As I tried to imagine how this adjustment would be, Tobin was the one I was most concerned about. He's at an age that has so many frustrations of its own: not able to walk freely, not able to talk, understanding a great deal but limited in communication and ability, etc. Add in a new little brother, and I wasn't sure how he would react, especially because his understanding of what was happening was so shallow (especially compared with Josiah and David's level of understanding). But in all of my concern, I forgot one thing: young children are SO adaptable to their situation. Quicker than I imagined, Tobin has picked up on the fact that I'm not so accessible; and although he might fuss for a little when he wants to be picked up and my arms are full with Shav or when he wants me to play with him but I'm stuck on the couch nursing Shav, it doesn't take him too long to adjust his thinking and scoot off to find something else to do. He likes to have me watch him when he practices standing by himself...or when he twirls on the Sit-n-Spin...or when he stands by the train table and plays with the trains and tracks ("play" in this case usually meaning to toss on the floor!)...or when he gets a book out and flips through its pages until he finds a dog or cat or sheep or balloon or lion (all of which he finds particularly interesting these days). I can do it though--I can watch him while I nurse Shav. And even though it takes more energy for me to mentally and verbally engage with Tobin while Shav is eating, I'm grateful at least that Tobin has adjusted to the reality of verbal contact rather than physical; and that interaction seems to satisfy him. Most of the time, at least. :) But more and more, when I say, "Tobin, I need to take Shav upstairs to change his diaper; and then I'll be back" or "Tobin, I need to feed Shav now, but I'll look at this book with you," he seems to understand and be content with that.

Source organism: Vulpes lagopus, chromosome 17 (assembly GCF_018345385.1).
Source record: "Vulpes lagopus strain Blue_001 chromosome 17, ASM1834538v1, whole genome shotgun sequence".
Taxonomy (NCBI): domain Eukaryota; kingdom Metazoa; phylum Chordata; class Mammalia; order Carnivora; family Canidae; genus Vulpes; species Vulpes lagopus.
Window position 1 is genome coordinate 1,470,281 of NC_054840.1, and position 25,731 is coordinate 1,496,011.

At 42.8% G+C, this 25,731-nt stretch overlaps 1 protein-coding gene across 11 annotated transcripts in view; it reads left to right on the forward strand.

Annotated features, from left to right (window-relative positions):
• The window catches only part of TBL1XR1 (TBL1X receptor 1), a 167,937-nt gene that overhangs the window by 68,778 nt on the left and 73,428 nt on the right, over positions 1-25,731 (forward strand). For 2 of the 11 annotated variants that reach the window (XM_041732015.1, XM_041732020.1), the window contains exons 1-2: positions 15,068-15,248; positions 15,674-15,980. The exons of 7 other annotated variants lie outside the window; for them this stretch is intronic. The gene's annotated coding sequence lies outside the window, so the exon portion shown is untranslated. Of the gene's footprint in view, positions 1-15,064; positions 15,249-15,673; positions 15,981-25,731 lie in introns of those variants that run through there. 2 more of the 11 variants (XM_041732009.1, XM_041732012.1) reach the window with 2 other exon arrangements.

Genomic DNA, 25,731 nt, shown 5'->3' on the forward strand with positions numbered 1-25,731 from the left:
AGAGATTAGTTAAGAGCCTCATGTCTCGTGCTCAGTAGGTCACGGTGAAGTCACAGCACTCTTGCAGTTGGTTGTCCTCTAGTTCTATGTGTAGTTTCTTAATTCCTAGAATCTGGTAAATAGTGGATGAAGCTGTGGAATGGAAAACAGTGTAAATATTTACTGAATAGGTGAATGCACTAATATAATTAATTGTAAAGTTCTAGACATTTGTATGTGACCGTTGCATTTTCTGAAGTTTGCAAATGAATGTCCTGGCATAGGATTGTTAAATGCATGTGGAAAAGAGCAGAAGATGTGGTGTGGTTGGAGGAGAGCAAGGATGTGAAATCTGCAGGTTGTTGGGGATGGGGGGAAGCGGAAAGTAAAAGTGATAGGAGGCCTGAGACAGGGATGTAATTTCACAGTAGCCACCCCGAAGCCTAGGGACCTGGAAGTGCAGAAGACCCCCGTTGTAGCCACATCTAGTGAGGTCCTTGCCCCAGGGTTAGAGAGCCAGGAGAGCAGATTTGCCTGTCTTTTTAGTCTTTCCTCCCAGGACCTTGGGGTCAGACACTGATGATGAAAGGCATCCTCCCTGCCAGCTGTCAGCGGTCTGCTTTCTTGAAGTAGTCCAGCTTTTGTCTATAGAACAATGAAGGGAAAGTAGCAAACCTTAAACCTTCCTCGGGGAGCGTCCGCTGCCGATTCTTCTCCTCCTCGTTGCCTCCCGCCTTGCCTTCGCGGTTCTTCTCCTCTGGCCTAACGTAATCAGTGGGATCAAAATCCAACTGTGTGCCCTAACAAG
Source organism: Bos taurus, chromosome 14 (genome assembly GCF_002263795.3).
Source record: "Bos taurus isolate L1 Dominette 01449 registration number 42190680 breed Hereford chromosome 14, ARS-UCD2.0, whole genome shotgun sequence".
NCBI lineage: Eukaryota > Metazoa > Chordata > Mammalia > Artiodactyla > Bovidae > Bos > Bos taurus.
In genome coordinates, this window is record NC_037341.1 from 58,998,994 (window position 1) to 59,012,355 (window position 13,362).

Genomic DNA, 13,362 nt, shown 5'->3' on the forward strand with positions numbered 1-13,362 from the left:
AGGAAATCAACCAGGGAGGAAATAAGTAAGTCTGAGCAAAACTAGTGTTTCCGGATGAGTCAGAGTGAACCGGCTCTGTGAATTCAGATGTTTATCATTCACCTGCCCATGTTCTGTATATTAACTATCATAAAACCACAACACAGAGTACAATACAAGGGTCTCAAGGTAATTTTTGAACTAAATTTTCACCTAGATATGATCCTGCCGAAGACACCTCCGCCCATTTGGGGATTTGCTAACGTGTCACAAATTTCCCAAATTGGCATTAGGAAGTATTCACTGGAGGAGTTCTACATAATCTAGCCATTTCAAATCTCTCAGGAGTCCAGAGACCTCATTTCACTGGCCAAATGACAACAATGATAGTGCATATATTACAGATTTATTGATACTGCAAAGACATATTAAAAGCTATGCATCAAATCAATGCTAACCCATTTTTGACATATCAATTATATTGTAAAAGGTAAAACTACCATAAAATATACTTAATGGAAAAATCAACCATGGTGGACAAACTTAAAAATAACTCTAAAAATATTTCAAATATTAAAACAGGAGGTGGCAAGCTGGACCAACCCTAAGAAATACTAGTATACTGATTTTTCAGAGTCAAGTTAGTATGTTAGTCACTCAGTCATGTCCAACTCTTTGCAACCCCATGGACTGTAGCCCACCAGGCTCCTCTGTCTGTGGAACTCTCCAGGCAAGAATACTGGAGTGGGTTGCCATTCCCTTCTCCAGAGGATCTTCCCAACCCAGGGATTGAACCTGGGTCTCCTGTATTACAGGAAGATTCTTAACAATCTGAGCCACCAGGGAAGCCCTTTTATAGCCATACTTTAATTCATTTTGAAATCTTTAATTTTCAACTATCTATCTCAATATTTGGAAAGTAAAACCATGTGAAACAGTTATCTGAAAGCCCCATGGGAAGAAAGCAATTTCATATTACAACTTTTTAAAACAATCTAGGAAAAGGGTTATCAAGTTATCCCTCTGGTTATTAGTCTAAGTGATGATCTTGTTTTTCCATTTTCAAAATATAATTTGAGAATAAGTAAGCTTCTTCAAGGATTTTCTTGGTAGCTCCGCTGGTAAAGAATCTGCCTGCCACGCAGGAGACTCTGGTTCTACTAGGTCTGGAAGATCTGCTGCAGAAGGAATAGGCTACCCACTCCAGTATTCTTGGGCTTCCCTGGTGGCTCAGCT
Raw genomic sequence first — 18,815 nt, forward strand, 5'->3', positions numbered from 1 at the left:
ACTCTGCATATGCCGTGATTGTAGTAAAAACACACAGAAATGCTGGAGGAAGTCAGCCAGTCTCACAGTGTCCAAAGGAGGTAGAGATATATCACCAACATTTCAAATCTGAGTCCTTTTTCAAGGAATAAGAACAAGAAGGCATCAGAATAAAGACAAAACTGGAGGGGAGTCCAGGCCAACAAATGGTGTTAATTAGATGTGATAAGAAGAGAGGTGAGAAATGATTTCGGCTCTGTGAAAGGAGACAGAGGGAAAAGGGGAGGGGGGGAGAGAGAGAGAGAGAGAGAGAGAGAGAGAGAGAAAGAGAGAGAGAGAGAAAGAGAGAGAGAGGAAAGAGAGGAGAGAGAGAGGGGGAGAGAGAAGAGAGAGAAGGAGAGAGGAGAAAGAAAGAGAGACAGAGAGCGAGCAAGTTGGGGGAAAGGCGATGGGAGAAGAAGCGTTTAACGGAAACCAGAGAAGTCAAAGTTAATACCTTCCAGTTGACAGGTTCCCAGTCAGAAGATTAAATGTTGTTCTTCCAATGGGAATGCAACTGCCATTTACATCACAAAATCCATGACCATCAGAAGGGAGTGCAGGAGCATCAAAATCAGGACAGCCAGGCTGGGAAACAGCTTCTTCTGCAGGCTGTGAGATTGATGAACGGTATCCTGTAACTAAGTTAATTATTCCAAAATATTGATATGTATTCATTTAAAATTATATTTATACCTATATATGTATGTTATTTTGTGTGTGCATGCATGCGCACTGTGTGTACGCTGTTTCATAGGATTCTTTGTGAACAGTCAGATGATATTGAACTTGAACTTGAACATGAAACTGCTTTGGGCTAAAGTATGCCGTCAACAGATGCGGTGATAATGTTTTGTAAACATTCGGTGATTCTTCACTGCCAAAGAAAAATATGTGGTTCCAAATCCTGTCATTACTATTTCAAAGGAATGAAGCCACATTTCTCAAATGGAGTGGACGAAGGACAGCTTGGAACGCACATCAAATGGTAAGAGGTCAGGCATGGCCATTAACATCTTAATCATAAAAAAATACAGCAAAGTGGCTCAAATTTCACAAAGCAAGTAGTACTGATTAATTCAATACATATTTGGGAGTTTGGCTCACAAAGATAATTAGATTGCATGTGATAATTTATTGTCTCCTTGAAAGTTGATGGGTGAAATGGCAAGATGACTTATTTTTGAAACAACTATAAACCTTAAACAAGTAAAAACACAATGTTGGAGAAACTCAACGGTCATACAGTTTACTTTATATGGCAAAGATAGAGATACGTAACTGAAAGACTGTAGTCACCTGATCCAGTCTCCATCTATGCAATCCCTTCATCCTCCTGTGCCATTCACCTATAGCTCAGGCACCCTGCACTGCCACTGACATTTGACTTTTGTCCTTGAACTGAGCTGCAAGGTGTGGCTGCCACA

I also should mention about Tobin that suddenly, he has hit the stage of being a master mess maker. Maybe I should capitalize that: Master Mess Maker. He's become a pro at taking ALL the books off the shelf and scattering them on the floor, removing the plastic cups and bowls and plates from the cupboard, taking out all the cereal and breakfast bars from the cabinet, dumping all the pieces of a game all over the floor, etc. One particularly challenging day, not only did he get into a roll of toilet paper and decorate the bathroom floor with it, but he also spent his naptime methodically picking at the wallpaper border in the boys' room until he got a nice big section of it off the wall and into little pieces on the floor. What an accomplishment! Trying to stay a step ahead of him and think about what he might get into next hasn't been the easiest thing, and I wonder why did he have to hit this stage right now?! :) To his credit, he is eager to clean up, if I get down with him and sing the clean-up song and do it with him. Cars get put back in their tin this way, toys get put in the basket, blocks go in their box--all while we sing the song and I applaud him when he puts things where they belong. But that takes energy, and I certainly can't just tell him to clean up the living room without actively participating with him in that.